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Curios-seeing someone being pickpocketted?

Curios-seeing someone being pickpocketted?

Old Sep 22nd, 2004, 06:59 AM
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Curios-seeing someone being pickpocketted?

I'm reading all these Italy posts since I'll be going for the first time with my mom in November and several poeple say they witness other people being pickpocketted?

So shoudl you/do people say anything to warn other people about it or do you just mind your own business?
smiley525 is offline  
Old Sep 22nd, 2004, 07:06 AM
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It happens so fast that there is no time to warn people. That's why pickpockets are successful-- they are superfast. In the moment it takes for you to register what has happened, it is over and they are gone. But if I was fast enough, yes I would warn people.
ddgattina is offline  
Old Sep 22nd, 2004, 07:08 AM
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Are you kidding? Of course I would let them know.

A couple years ago we entered Portobello Market area in London. They had posted signs warning of pickpockets. As we entered I saw three early teenage girls and a "mother" with them entering -- in "gypsy" dress. As they passed the signs, the "mother" went over and pulled the signs down and threw them on the ground. I was walking beside this group as one girl started unzipping a backpack on another girl ahead of her bit by bit with each step. I stepped up to this girl and told here the girl behind her was getting into her backpack. She turned around, glared at the thief, and moved on quickly. The thief gave me the finger and walked away. I would have loved to have spotted a policeman and pointed them out, but no doubt there was nothing they could do as nothing had happened.
Patrick is offline  
Old Sep 22nd, 2004, 07:12 AM
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Ok, that makes me feel better, it sounds like most people aren't saying anything, but it's just cause there isn't time.

That makes me wonder what happens if police are around or you point it out to a police officer later. What is the pinishment? It shouldn't matter that they weren't successful, just that they were trying.
smiley525 is offline  
Old Sep 22nd, 2004, 07:14 AM
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I slapped a pickpocket!
Here's a link to the post I wrote about it...


elberko is offline  
Old Sep 22nd, 2004, 07:18 AM
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My next door neighbors arrived at the airport in Rome and were immediately robbed by a guy bumping into her and grabbing her purse she was clutching at the same time. As soon as this person bumped into her, she instictively knew it was a pickpocket and she grabbed at her purse, but it was already gone. Meanwhile she was standing not 10 feet from a uniformed policeman holding a machine gun. She went hysterical to him, wondering how they are going to stop terrorists when they can't even stop a simple pickpocket. While getting new passports, money, credit cards, etc. she was told over and over again this happens so often. And the police just shrugged their shoulders saying there's no way to stop it. So ddgattina is right. Usually no one sees it, it all happens so fast.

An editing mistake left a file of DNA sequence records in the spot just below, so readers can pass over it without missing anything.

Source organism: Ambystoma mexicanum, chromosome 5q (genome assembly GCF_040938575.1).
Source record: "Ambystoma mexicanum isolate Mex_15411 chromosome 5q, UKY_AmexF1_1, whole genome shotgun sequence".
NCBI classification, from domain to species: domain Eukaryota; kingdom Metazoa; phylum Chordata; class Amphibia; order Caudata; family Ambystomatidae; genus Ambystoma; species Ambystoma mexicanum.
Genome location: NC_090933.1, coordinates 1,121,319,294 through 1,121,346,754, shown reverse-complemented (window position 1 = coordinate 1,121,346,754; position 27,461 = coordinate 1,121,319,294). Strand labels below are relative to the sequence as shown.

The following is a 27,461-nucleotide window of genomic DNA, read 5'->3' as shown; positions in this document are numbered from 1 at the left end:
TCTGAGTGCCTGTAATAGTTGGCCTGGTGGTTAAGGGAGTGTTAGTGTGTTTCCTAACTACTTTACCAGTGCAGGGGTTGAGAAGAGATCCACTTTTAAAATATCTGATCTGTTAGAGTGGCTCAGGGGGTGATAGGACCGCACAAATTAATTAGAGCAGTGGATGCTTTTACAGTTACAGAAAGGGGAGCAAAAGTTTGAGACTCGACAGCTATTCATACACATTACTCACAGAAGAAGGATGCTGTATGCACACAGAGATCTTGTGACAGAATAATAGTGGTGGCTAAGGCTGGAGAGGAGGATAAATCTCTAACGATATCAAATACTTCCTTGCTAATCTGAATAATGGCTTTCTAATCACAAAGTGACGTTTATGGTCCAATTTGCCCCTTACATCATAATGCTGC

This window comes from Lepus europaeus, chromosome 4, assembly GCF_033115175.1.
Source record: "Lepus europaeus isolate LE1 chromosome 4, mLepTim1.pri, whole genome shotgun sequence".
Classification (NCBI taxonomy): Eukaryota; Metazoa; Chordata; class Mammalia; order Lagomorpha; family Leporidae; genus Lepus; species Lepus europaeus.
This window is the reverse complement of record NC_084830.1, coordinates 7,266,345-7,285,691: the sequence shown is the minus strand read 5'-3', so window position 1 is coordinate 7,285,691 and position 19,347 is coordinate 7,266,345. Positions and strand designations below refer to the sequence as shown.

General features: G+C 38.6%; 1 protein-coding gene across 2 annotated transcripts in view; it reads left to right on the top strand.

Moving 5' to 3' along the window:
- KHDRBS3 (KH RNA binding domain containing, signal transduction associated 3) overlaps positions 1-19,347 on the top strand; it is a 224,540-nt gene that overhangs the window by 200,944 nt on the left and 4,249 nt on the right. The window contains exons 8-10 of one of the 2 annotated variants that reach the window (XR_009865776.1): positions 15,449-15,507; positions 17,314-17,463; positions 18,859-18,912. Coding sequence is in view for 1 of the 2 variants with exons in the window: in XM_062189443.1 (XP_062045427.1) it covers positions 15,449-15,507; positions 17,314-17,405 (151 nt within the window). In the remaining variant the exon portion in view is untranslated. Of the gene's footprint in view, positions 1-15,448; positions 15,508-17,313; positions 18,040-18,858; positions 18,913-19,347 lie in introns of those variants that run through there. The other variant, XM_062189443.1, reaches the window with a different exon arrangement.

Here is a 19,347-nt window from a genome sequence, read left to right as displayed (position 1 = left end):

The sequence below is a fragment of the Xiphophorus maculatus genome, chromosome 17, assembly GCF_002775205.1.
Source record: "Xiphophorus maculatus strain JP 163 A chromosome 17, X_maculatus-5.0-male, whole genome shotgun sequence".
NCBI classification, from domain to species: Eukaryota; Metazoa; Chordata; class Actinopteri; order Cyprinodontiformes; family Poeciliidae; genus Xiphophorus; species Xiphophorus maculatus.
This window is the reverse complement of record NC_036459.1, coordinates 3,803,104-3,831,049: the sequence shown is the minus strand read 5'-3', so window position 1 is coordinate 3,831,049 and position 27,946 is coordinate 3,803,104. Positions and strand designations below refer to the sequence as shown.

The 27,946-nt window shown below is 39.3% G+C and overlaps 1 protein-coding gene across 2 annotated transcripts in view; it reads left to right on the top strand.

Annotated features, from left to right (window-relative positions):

Patrick is offline  
Old Sep 22nd, 2004, 07:20 AM
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We saw a woman falling for the bracelet scam in Paris. The guy already had the bracelet on her wrist, and was asking her to pay. When she protested, I told him he would either take the bracelet off, give her the bracelet for free, or I would call the police. (All this was in French, and the woman had no idea what I was saying.)

The man removed the bracelet, and angrily pronounced me "a bad woman" in English. The poor tourist he was scamming was quite grateful, but remained baffled at what had just transpired.

I have to add, however, that the scammer angrily followed us for a while. We ducked into a cafe and he left. If I ever 'rescue' anyone again, I'll pull out my cell phone and dial the police.
mebanese is offline  
Old Sep 22nd, 2004, 07:26 AM
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It's actually a slight irritant to me that I see people walking around London - tourists AND locals - without a thought to whether their bag/rucksack is secure; and it I feel that it's not then I will stop them and suggest that they zip it up. It's not that I think that London is particularly bad per se, just that there are generally very large crowds and it makes it easy pickings for the gangs that are operating.

Talking of which, I will also inform anyone around me - be it on the street, tube or in a bar - to watch their things if I see 'gypsy' thieves approaching (as previously mentioned by Patrick). Unfortunately for those of us who live here we are all too well aware of exactly what they look like and how they operate - sometimes visitors aren't as alert, not having experienced it before, so I do try to give warnings.

As to your actual question, I think that you can only judge the circumstances but IF you deem it safe enough, then yes, you should shout something. I hardly think that you should risk your life for the sake of someone's Amex...
Tallulah is offline  
Old Sep 22nd, 2004, 07:51 AM
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I very seriously DOUBT anyone is going to be attacked or mugged by a pickpocket that you happen to interrupt..they are petty thieves, not murderers, and since the whole thing is about being undetected I suspect the worst you'll get is the "you're a bad person" routine as mentioned above.